The speakers also urged the Government of Bahrain to refrain from implementing such punishment, even if stipulated by the laws, in the same manner as the States that follow this method.

Bahrain Center for Human Rights: Death penalty is a nightmare for Bahraini society

The Bahrain Center for Human Rights (BCHR) issued a statement today, October 10, on the occasion of the World Day against the Death Penalty. On this occasion, BCHR reiterated its request to the Government of Bahrain to sign and accede to the Second Optional Protocol to the International Covenant on Civil and Political Rights on the abolition of the death penalty.

The Center pointed out that "the death sentences have increased in recent years in the courts of Bahrain, especially in cases related to freedom of  opinion and expression in the exercise of political rights. The number of sentenced 22 people, four of them are sentenced to a final verdict and four others were commuted to life sentences. Real fears of the implementation of these provisions, as happened in early 2017, as the government of Bahrain carried out the death penalty against three civilians did not have a fair trial.

"While 137 countries tend to abolish the death penalty, the government of Bahrain is expanding the scope of the legislation and issuing death sentences, and the Bahraini laws and legislation are full of articles that contain the death penalty either in the Penal Code or the Protection of Society from Acts of Terror Law, as the number of articles and items in these laws to more than 83 articles and a sentence of capital punishment.

The Bahrain Center for Human Rights concluded its call for the international community, including the High Commissioner for Human Rights, to urge the government of Bahrain to freeze the death trials, and to join the countries that have abolished them.

Bahrain Center for Human Rights

10  October 2018


A report by the Bahrain Center reveals violations by the military judiciary of trying civilians

The Bahrain Center for Human Rights issued a new report entitled "Death Courts". The report was issued in Arabic and English to highlight violations of military justice and to try civilians before and after the amendment of the Military Justice Act.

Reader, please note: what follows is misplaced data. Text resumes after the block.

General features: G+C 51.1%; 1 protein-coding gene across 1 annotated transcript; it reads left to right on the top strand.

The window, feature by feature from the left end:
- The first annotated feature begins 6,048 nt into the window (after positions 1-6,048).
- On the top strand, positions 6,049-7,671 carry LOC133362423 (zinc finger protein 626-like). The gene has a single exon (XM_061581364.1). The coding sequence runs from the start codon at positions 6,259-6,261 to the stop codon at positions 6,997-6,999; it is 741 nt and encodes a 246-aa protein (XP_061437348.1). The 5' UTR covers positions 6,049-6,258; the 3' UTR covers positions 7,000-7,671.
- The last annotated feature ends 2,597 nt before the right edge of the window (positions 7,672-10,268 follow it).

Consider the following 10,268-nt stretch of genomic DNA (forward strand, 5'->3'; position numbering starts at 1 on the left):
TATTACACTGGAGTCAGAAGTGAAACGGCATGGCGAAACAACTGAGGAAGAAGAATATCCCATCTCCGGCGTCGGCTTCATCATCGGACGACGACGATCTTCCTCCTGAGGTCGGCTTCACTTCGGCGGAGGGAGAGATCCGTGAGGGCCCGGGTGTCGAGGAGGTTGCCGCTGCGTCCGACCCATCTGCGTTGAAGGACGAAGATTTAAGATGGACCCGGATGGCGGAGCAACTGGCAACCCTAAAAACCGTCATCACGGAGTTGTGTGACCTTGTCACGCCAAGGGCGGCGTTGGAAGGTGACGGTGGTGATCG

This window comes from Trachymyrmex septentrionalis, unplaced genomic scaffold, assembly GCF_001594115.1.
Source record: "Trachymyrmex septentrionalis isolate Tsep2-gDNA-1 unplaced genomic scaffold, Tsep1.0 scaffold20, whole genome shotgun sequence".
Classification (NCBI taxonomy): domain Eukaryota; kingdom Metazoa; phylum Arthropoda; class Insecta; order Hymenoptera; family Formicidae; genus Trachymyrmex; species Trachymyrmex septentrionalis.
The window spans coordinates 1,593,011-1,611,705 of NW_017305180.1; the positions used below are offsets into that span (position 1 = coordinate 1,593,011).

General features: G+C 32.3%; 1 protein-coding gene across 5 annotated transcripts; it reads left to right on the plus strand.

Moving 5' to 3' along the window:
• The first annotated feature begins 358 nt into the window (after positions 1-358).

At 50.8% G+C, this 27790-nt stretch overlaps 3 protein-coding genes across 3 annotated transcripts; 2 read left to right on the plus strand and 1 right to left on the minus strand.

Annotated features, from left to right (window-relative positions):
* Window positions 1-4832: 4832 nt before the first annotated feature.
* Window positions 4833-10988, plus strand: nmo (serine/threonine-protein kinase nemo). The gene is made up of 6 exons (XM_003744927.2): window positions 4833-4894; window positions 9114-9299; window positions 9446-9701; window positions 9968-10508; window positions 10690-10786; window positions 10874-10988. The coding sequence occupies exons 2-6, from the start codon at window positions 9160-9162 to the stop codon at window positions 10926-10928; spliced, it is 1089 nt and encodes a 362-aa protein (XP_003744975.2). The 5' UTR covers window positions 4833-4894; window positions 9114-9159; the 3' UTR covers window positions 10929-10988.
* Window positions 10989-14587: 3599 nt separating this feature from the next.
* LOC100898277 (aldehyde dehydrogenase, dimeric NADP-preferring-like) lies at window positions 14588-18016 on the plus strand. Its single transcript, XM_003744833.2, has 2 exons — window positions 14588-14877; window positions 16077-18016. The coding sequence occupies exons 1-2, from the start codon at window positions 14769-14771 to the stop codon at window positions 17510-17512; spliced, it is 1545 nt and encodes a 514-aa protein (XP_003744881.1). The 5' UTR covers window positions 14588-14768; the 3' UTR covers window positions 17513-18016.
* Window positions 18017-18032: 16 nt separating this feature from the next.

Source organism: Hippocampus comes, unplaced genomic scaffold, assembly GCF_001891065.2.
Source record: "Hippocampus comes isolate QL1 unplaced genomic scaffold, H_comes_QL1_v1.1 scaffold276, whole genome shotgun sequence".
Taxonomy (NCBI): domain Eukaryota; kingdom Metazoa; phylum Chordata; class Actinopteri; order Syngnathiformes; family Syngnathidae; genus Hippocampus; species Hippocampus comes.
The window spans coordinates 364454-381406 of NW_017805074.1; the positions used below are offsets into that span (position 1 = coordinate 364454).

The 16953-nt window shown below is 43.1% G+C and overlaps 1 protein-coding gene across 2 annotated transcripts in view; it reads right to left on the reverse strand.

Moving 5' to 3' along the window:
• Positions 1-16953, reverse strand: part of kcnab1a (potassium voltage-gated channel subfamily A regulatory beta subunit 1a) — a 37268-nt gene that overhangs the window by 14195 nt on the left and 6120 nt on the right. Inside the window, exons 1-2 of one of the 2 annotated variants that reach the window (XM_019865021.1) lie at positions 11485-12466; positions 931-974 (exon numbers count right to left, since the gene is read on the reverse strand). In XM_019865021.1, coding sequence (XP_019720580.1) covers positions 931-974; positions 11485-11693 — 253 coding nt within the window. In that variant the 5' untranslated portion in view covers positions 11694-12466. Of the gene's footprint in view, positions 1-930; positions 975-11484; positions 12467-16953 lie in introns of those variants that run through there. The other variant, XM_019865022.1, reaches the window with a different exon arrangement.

In its report, which coincides with the International Day against the Death Penalty, the Center studies Bahrain's laws, which are a guarantee that the military judiciary does not have the jurisdiction to try civilians. And then explains the amendments to these laws in 2017, which gave these courts the powers to try civilians, after the King submitted a proposal for constitutional amendment to allow such trials under the pretext of combating terrorism. The report also documents the trial of civilians before military courts as well as monitoring and revealing facts about their sessions.

The report concluded with recommendations to the Government of Bahrain urging them to repeal the constitutional amendment and the Military Justice Act, and also calling them to accede to the Second Optional Protocol to the International Covenant on Civil and Political Rights on the abolition of the death penalty. In addition, the center made recommendations to the international community to confront the death penalty and to review the situation of courts in Bahrain.  

Full report here

Bahrain Center for Human Rights: Enforced disappearance is a phenomenon that threatens the security of society

Denying the crime of enforced disappearance will not solve it

The Bahrain Center for Human Rights (BCHR) expresses deep concern over the continuous cases of enforced disappearances since 2017 and 2018. This came as a response to the silence of Bahrain's judicial authorities on the investigation of complaints of enforced disappearance monitored and documented by human rights organizations in Bahrain, including the Bahrain Center for Human Rights, as well as the lack of compensation to the victims for the suffering and torture they have been through.

It is noteworthy that four of the recommendations that were stated in the UPR in May 2017, insisted on the need to urge Bahrain to sign, ratify and join the International Convention for the Protection of Persons from Enforced Disappearance, and harmonize its domestic legislations with this convention.

The Bahrain Center for Human Rights believes that the absence of effective laws may be a major cause of the widespread practice of enforced disappearance, especially after the issuance of Decree No. 68 of 2014 amending Article 27 of Law No. 58 of 2006 which allowed the security authorities to detain individuals for 28 days without the need for a court order.

On the occasion of the International Day of Victims of Enforced Disappearance, the Bahrain Center for Human Rights called on the Government of Bahrain to:


- Implementation of the recommendations stated in the Universal Periodic Review (UPR), including signature, ratification and accession to the International Convention for the Protection of All Persons from Enforced Disappearance